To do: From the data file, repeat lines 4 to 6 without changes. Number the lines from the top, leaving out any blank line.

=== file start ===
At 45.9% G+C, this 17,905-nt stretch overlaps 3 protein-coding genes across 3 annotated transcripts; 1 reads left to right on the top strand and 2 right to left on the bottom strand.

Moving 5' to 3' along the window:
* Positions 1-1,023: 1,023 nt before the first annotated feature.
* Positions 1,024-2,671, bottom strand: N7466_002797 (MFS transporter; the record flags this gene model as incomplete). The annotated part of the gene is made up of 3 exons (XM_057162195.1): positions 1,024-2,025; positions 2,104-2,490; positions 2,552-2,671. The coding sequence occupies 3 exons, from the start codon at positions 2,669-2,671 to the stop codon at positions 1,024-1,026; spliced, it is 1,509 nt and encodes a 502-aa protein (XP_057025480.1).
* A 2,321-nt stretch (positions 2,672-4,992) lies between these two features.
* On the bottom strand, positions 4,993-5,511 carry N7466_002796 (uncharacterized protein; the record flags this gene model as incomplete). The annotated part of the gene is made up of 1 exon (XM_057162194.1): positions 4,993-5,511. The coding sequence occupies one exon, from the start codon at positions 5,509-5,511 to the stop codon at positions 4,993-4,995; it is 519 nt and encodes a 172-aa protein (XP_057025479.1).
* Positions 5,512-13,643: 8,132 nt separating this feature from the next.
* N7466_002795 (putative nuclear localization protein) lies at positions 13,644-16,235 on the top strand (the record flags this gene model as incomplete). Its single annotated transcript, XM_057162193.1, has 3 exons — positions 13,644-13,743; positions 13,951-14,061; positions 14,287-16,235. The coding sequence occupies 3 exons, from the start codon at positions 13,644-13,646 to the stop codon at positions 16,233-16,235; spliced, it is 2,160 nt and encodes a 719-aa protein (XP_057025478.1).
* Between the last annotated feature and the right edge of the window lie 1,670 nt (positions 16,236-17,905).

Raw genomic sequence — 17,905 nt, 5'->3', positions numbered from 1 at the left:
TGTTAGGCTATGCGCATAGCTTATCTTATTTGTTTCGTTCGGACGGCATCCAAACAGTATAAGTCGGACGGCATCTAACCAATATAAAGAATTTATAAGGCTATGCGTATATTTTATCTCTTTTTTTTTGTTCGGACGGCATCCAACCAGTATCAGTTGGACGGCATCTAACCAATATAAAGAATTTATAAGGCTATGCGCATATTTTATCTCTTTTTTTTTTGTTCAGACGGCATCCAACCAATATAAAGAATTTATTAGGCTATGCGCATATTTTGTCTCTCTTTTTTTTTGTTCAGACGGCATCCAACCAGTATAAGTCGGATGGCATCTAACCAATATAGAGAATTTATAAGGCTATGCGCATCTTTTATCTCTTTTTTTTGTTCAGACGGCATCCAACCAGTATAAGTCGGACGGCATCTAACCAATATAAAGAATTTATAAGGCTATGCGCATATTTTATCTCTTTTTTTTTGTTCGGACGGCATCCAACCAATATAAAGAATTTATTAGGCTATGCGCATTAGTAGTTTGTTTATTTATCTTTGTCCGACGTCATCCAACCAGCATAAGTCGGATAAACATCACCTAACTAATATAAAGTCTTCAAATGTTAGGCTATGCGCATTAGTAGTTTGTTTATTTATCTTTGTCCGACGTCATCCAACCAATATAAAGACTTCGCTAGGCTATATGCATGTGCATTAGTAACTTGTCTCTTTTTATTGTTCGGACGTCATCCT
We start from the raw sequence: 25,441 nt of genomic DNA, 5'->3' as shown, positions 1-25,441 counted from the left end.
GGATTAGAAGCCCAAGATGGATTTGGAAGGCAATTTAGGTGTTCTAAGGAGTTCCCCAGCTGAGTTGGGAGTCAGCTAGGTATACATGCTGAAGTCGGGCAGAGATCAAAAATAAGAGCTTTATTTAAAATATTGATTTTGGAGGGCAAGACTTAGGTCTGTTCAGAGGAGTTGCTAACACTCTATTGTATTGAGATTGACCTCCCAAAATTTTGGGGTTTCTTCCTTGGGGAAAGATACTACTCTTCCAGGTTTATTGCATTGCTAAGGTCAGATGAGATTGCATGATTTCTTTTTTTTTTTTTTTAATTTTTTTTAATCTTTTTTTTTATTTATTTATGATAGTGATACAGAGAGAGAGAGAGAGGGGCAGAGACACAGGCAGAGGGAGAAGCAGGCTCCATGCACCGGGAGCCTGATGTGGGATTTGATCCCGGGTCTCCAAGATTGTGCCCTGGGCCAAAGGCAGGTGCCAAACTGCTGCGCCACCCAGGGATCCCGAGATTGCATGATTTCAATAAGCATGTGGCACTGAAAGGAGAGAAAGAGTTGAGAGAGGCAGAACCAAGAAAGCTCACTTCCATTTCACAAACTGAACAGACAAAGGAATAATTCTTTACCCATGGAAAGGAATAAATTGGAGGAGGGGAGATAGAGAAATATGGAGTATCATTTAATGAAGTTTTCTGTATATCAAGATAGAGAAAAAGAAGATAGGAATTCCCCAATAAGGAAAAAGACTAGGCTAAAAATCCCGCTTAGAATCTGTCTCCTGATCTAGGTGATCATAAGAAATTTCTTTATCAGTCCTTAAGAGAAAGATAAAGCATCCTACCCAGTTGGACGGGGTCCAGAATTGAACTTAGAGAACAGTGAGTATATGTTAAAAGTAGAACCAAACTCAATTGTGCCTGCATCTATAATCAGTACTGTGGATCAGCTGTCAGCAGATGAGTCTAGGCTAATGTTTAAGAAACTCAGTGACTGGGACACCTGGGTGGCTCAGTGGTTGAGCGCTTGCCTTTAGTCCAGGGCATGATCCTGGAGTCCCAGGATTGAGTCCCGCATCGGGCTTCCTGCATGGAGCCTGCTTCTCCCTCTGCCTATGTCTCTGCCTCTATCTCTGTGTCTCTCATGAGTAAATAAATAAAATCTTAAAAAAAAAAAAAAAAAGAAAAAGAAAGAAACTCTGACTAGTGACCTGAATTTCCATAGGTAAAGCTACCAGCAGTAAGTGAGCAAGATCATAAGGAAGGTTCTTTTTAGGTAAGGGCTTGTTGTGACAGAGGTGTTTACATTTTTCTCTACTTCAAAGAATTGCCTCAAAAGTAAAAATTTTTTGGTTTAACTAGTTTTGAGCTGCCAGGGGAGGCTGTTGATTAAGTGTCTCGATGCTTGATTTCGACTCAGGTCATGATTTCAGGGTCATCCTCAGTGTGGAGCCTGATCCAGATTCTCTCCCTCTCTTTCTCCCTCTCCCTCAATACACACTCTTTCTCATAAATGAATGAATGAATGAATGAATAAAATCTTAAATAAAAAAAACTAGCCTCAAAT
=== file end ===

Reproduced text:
* Positions 1,024-2,671, bottom strand: N7466_002797 (MFS transporter; the record flags this gene model as incomplete). The annotated part of the gene is made up of 3 exons (XM_057162195.1): positions 1,024-2,025; positions 2,104-2,490; positions 2,552-2,671. The coding sequence occupies 3 exons, from the start codon at positions 2,669-2,671 to the stop codon at positions 1,024-1,026; spliced, it is 1,509 nt and encodes a 502-aa protein (XP_057025480.1).
* A 2,321-nt stretch (positions 2,672-4,992) lies between these two features.
* On the bottom strand, positions 4,993-5,511 carry N7466_002796 (uncharacterized protein; the record flags this gene model as incomplete). The annotated part of the gene is made up of 1 exon (XM_057162194.1): positions 4,993-5,511. The coding sequence occupies one exon, from the start codon at positions 5,509-5,511 to the stop codon at positions 4,993-4,995; it is 519 nt and encodes a 172-aa protein (XP_057025479.1).